Opposition leader Bill Shorten has called on Prime Minister to resign in the wake of the split federal election.
The Labor leader, jubilant from his party’s stronger than expected showing in the election in which there is even a chance of them forming a minority government, was going in for the kill on Monday.
As well as saying Mr Turnbull should step down, he also claimed that the Senate reforms instigated by Mr Turnbull’s government and then the double disolution election triggered soon after had backfired, leading to an even more unruley upper house where the likes of Pauline Hanson will have gained a voice.
“Mr Turnbull proposed Senate reform. He’s made a bad situation even worse,” a bullish Mr Shorten told reporters in western Sydney.
“This is farcical. Mr Turnbull clearly doesn’t know what he’s doing.
“Quite frankly, I think he should quit.
“Malcolm Turnbull is the reason why One Nation is back in the Senate after 18 years.
He also claimed the beliegured PM no longer has the backing of his own party.
“This guy is not up to his day job. He doesn’t know what he is doing, has lost the confidence of his party,” he said.
The result of Saturdays election hangs in the balance with neither side being able to claim a majority, with a handfull of seats still on a knife edge.
Vote counting will resume on Tuesday. Broad opinion suggests a result will be come clearer by Tuesday night or Wednesday.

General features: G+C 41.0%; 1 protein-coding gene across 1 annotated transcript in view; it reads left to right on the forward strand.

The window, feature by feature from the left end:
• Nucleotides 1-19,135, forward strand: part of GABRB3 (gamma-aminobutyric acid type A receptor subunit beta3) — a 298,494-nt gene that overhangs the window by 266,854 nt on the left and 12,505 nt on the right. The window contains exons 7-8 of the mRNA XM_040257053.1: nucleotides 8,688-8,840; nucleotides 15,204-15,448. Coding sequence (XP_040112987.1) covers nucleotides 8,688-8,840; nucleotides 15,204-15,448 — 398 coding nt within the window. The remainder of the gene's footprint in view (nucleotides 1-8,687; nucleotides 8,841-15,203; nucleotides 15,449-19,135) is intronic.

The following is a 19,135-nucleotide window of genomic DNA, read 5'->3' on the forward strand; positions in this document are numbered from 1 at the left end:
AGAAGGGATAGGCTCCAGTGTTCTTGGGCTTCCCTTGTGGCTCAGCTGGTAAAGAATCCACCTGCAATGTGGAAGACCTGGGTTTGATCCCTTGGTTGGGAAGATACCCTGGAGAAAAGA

Mr Turnbull says he is “quietly confident” of eventually securing a majority in the House of Representatives based on the the fact that absentee and postal votes historically favour the Coalition.
However, most pundits agree that even if that does happen, it will be the slimmest of majorities and that a hung parliament is a very likely result.
Either way, if Mr Turnbull is able to form a government, he will then have a Senate even more hostile than the one he maneuvered to replace.
It’s a predicament of his own making, Mr Shorten said, likening the PM to soon-to-be British former-Prime Minister David Cameron and his Brexit undoing.
“There is a fair bit of irony, I think. Mr Turnbull tried to capitalise on the Brexit vote and say therefore because of what happened in England, you had to vote for him in Australia,” Shorten said.
“He Brexited himself. This guy is like the David Cameron of the southern hemisphere.
“He leads a divided party, he has had an election and he has delivered an inferior and unstable outcome.”
IMAGE: Opposition Leader Bill Shorten addresses the media at a press conference in Penrith, Sydney on July 4. The prospect of a hung parliament looms as counting continues after election night on Saturday, with results too close with neither Labor nor the Liberals able to secure an absolute majority victory. (Photo by Mark Metcalfe/Getty Images)